: Angiotensin II (Ang II) type I (AT1) receptor antagonists are the most recent addition to the arsenal of drugs used n treating hypertension and associated cardiovascular disease. Although these pharmaceutical agents also elicit large increases in circulating Ang II, clinical trials indicate no serious side effects associated with raised levels of this hormone. In fact, recent studies have suggested that this AT, receptor antagonist-induced increase in plasma Ang II may be cardioprotective via its vasodilatory actions mediated by Ang II type 2 (AT2) receptor. Indeed, gene """"""""knockout' studies indicate that mutant mice lacking the AT2 receptor exhibit increased basal BP and pressor responses to Ang II. We have used a novel approach to """"""""knockdown"""""""" AT2R by in vivo gene transfer technology to further support this view. Based upon this and the fact that AT2 receptors are predominant in neonatal expression of AT2 receptors, we have developed the following hypotheses concerning the roles of AT2 receptors in cardiovascular regulation. We propose that in neonatal rats AT2 receptors participate in normal development of the cardiovascular system and allow it to operate within physiological boundaries throughout life. WE further propose that this includes a vasodilatory counterbalance to the AT1 receptor-mediated pressor actions of Ang II, Thus, """"""""knocking down"""""""" AT2 receptors in neonatal life with AT2R-AS would allow vasoconstrictor mechanisms to predominate, resulting in increased basal blood pressure (BP) and pressor responses in adults. Conversely, over expression of AT2 receptors in neonatal life with AT2R-5 would allow vasodilator mechanisms to predominate, resulting in decreased pressor responses in adults. Finally, we propose that BP can be lowered in SHR rats by over expression of AT2 receptor5 in neonatal life. We will test these hypotheses using a combination of molecular, in vitro and in vivo physiological approaches, centered around the retroviral delivery of AT2R-AS and AT2 receptor sense (AT2R-S) into young rats to elicit maximal effects on AT2 receptors.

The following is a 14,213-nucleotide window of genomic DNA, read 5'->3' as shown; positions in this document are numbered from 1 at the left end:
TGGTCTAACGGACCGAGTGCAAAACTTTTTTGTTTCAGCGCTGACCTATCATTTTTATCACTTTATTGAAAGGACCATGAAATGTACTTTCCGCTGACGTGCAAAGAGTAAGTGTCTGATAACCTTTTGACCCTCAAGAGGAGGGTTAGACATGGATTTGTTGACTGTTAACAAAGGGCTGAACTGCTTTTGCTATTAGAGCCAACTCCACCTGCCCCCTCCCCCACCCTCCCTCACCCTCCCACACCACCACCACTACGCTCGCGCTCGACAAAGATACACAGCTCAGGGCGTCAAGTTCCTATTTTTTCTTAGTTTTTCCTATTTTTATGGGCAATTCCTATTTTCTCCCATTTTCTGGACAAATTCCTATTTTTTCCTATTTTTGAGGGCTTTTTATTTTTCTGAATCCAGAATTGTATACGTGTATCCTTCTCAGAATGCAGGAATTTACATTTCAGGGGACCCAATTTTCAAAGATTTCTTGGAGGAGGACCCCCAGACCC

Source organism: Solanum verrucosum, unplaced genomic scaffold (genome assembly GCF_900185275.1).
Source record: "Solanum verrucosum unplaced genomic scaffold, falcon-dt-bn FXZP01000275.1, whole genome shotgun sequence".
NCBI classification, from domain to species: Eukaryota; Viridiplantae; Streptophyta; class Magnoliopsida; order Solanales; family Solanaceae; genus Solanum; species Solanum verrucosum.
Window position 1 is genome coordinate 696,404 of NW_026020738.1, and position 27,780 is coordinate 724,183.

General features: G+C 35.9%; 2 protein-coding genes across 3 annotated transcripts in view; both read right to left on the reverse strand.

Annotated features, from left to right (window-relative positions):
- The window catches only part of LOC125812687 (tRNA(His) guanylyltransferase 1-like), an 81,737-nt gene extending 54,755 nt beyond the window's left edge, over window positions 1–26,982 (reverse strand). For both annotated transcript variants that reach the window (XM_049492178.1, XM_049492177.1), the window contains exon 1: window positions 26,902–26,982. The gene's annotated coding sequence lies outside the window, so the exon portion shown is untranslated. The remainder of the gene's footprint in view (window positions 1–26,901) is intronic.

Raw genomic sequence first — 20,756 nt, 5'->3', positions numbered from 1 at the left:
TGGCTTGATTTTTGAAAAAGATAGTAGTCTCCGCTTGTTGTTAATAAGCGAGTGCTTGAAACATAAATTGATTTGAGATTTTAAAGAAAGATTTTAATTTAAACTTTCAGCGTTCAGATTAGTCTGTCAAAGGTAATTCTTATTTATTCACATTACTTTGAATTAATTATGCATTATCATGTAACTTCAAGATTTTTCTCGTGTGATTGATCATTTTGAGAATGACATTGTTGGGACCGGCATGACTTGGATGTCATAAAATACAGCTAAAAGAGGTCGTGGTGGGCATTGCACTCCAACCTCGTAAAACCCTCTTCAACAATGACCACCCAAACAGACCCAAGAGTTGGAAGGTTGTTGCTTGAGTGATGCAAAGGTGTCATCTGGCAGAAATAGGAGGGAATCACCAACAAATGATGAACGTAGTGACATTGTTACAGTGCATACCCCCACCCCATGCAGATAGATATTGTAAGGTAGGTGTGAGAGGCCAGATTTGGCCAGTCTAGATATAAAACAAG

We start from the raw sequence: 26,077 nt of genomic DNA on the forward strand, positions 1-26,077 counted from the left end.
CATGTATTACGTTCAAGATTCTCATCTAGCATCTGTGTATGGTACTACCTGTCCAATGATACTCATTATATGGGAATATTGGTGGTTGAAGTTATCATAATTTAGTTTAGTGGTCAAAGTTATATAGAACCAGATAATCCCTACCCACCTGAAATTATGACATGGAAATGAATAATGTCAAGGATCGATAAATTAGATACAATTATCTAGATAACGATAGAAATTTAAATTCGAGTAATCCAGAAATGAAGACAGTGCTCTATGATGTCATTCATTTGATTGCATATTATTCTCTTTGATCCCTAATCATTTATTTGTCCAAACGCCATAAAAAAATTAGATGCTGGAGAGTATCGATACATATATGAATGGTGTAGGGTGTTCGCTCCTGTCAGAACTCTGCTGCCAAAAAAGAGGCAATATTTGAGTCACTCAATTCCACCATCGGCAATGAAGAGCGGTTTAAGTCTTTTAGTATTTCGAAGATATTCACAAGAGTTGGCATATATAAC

The specific aims are as follows:
Aim 1 : To determine the optimal conditions for modulation of AT2 receptor function in vitro.
Aim 2 : To define the physiological role of the AT2 receptor in the cardiovascular system by utilizing systemic delivery of AT2R-AS in the young rat.
Aim 3 : To investigate whether over expression of AT; receptors in young rats attenuates the development of hypertension. The proposal is innovative in its approach because it will allow, for the first time, an in depth analysis of the functions of the AT2 receptor in a relatively normal setting, without germ line manipulation. We believe that the studies are low risk in nature and will have a high impact on the development of new strategies based on gene targeting, for the treatment of hypertension and cardiovascular disease.

National Institute of Health (NIH)
National Heart, Lung, and Blood Institute (NHLBI)
Research Project (R01)
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Experimental Cardiovascular Sciences Study Section (ECS)
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Lin, Michael
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University of Florida
Schools of Medicine
United States
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